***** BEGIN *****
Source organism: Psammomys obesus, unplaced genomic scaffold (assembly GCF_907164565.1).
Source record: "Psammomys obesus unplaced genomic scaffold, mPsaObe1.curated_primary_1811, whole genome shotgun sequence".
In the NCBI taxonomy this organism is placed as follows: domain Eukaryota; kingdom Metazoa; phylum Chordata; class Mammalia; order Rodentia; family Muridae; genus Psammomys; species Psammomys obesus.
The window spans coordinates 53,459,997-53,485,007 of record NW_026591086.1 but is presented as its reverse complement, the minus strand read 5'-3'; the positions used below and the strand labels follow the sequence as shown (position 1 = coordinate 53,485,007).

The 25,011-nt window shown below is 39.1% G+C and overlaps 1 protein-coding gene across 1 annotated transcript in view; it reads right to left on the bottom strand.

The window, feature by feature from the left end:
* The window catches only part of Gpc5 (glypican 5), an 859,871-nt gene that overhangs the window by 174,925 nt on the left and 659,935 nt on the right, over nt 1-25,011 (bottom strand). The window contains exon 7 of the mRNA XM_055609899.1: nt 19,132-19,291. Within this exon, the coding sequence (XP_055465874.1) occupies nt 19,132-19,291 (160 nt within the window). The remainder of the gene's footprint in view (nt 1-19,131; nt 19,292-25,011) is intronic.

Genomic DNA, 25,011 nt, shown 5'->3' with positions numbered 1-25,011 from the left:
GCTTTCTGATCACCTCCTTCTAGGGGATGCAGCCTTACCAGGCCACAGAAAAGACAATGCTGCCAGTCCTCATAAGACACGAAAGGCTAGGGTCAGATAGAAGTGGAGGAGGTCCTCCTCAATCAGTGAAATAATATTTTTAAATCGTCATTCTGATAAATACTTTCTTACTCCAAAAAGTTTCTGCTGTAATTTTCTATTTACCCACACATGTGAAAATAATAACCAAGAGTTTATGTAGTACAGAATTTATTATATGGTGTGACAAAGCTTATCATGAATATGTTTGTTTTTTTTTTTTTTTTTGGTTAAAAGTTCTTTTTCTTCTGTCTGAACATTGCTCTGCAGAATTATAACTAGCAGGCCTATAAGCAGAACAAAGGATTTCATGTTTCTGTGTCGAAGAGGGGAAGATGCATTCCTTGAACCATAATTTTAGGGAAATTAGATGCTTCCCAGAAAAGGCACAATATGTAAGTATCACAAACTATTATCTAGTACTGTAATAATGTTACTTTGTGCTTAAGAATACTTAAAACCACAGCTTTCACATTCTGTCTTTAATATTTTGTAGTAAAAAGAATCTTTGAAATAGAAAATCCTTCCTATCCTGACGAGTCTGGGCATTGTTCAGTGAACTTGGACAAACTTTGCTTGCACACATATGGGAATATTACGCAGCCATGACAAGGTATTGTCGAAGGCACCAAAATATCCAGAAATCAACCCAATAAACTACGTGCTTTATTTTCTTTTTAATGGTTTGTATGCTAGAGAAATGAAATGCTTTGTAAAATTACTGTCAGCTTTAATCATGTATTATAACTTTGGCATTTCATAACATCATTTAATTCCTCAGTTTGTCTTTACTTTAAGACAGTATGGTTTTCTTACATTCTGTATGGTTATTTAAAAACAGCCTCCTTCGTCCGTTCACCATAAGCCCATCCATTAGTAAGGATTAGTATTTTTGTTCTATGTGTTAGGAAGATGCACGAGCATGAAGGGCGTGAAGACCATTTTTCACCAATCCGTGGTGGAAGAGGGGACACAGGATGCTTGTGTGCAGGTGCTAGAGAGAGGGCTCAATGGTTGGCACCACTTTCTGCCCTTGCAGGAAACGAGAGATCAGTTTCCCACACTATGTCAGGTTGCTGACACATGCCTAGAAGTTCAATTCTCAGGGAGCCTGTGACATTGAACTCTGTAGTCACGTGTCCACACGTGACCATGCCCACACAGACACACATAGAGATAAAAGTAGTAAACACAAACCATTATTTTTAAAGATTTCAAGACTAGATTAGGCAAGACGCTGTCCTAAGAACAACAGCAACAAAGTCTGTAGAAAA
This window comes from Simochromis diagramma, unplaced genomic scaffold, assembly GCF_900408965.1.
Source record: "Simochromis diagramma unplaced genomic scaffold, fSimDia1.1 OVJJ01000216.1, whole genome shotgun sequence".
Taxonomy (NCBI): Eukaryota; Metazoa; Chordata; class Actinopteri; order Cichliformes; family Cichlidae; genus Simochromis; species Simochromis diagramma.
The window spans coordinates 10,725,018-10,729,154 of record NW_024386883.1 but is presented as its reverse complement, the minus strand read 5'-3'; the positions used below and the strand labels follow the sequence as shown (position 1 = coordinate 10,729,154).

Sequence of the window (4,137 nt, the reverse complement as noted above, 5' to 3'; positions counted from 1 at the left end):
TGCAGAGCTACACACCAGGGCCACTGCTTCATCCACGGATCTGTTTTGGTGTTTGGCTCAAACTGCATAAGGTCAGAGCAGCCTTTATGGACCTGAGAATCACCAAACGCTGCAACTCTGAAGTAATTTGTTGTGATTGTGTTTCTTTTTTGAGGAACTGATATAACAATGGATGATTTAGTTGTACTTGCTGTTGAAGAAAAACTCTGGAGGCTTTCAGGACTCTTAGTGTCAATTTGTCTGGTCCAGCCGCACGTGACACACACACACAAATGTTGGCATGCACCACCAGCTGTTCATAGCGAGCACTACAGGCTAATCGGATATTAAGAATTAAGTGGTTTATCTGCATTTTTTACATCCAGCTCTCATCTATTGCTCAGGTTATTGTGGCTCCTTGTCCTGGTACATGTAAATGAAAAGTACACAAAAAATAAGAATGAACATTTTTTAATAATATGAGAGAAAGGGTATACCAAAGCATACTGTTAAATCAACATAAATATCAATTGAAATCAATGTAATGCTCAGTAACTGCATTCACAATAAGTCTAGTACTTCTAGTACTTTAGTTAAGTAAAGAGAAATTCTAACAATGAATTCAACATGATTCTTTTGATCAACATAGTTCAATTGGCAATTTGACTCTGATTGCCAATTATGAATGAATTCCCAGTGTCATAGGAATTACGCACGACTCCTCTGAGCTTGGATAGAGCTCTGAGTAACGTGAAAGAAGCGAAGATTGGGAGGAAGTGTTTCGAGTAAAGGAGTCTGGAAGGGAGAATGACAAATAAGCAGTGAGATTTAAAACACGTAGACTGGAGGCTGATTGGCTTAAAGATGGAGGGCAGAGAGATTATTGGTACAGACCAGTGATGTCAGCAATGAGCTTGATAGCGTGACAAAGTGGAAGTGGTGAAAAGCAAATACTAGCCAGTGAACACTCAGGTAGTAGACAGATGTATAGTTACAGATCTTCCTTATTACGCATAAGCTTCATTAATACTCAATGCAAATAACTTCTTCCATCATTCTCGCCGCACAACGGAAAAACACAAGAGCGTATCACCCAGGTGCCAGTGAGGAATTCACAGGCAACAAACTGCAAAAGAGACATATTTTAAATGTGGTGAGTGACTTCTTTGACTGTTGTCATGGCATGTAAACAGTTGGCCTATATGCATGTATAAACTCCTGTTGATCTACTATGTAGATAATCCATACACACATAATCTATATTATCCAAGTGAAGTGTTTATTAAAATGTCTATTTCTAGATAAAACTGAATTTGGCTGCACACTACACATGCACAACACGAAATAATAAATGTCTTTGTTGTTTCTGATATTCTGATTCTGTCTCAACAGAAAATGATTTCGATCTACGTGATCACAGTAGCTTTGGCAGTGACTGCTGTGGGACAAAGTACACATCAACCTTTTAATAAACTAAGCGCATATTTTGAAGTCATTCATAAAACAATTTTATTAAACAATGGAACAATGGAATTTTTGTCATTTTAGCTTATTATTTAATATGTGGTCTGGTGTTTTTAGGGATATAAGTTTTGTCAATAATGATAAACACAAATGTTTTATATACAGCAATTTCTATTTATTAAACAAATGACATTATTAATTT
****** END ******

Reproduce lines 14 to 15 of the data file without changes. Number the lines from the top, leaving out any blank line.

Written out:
Sequence of the window (4,137 nt, the reverse complement as noted above, 5' to 3'; positions counted from 1 at the left end):
TGCAGAGCTACACACCAGGGCCACTGCTTCATCCACGGATCTGTTTTGGTGTTTGGCTCAAACTGCATAAGGTCAGAGCAGCCTTTATGGACCTGAGAATCACCAAACGCTGCAACTCTGAAGTAATTTGTTGTGATTGTGTTTCTTTTTTGAGGAACTGATATAACAATGGATGATTTAGTTGTACTTGCTGTTGAAGAAAAACTCTGGAGGCTTTCAGGACTCTTAGTGTCAATTTGTCTGGTCCAGCCGCACGTGACACACACACACAAATGTTGGCATGCACCACCAGCTGTTCATAGCGAGCACTACAGGCTAATCGGATATTAAGAATTAAGTGGTTTATCTGCATTTTTTACATCCAGCTCTCATCTATTGCTCAGGTTATTGTGGCTCCTTGTCCTGGTACATGTAAATGAAAAGTACACAAAAAATAAGAATGAACATTTTTTAATAATATGAGAGAAAGGGTATACCAAAGCATACTGTTAAATCAACATAAATATCAATTGAAATCAATGTAATGCTCAGTAACTGCATTCACAATAAGTCTAGTACTTCTAGTACTTTAGTTAAGTAAAGAGAAATTCTAACAATGAATTCAACATGATTCTTTTGATCAACATAGTTCAATTGGCAATTTGACTCTGATTGCCAATTATGAATGAATTCCCAGTGTCATAGGAATTACGCACGACTCCTCTGAGCTTGGATAGAGCTCTGAGTAACGTGAAAGAAGCGAAGATTGGGAGGAAGTGTTTCGAGTAAAGGAGTCTGGAAGGGAGAATGACAAATAAGCAGTGAGATTTAAAACACGTAGACTGGAGGCTGATTGGCTTAAAGATGGAGGGCAGAGAGATTATTGGTACAGACCAGTGATGTCAGCAATGAGCTTGATAGCGTGACAAAGTGGAAGTGGTGAAAAGCAAATACTAGCCAGTGAACACTCAGGTAGTAGACAGATGTATAGTTACAGATCTTCCTTATTACGCATAAGCTTCATTAATACTCAATGCAAATAACTTCTTCCATCATTCTCGCCGCACAACGGAAAAACACAAGAGCGTATCACCCAGGTGCCAGTGAGGAATTCACAGGCAACAAACTGCAAAAGAGACATATTTTAAATGTGGTGAGTGACTTCTTTGACTGTTGTCATGGCATGTAAACAGTTGGCCTATATGCATGTATAAACTCCTGTTGATCTACTATGTAGATAATCCATACACACATAATCTATATTATCCAAGTGAAGTGTTTATTAAAATGTCTATTTCTAGATAAAACTGAATTTGGCTGCACACTACACATGCACAACACGAAATAATAAATGTCTTTGTTGTTTCTGATATTCTGATTCTGTCTCAACAGAAAATGATTTCGATCTACGTGATCACAGTAGCTTTGGCAGTGACTGCTGTGGGACAAAGTACACATCAACCTTTTAATAAACTAAGCGCATATTTTGAAGTCATTCATAAAACAATTTTATTAAACAATGGAACAATGGAATTTTTGTCATTTTAGCTTATTATTTAATATGTGGTCTGGTGTTTTTAGGGATATAAGTTTTGTCAATAATGATAAACACAAATGTTTTATATACAGCAATTTCTATTTATTAAACAAATGACATTATTAATTT